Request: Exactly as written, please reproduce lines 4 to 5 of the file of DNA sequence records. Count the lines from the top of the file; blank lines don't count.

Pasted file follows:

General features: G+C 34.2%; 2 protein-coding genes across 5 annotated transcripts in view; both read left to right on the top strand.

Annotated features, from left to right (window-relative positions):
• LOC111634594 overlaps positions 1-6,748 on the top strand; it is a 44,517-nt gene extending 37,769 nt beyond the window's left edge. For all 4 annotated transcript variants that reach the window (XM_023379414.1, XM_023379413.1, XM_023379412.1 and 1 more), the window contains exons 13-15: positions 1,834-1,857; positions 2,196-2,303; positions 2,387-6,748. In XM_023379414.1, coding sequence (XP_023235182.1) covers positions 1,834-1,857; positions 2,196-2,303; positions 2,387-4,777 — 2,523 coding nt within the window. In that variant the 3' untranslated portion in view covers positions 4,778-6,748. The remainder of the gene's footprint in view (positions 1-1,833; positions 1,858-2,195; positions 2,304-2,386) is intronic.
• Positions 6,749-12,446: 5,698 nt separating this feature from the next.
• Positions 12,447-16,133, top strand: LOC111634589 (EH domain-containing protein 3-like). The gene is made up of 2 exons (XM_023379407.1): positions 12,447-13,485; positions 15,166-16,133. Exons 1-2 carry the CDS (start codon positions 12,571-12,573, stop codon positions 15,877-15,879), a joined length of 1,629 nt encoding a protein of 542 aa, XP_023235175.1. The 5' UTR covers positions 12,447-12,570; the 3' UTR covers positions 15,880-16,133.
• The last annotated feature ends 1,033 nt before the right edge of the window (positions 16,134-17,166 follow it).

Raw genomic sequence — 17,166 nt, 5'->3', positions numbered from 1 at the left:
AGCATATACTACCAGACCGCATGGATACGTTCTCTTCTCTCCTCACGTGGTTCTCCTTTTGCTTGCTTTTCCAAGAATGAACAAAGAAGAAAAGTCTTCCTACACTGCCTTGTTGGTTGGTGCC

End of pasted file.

• Positions 6,749-12,446: 5,698 nt separating this feature from the next.
• Positions 12,447-16,133, top strand: LOC111634589 (EH domain-containing protein 3-like). The gene is made up of 2 exons (XM_023379407.1): positions 12,447-13,485; positions 15,166-16,133. Exons 1-2 carry the CDS (start codon positions 12,571-12,573, stop codon positions 15,877-15,879), a joined length of 1,629 nt encoding a protein of 542 aa, XP_023235175.1. The 5' UTR covers positions 12,447-12,570; the 3' UTR covers positions 15,880-16,133.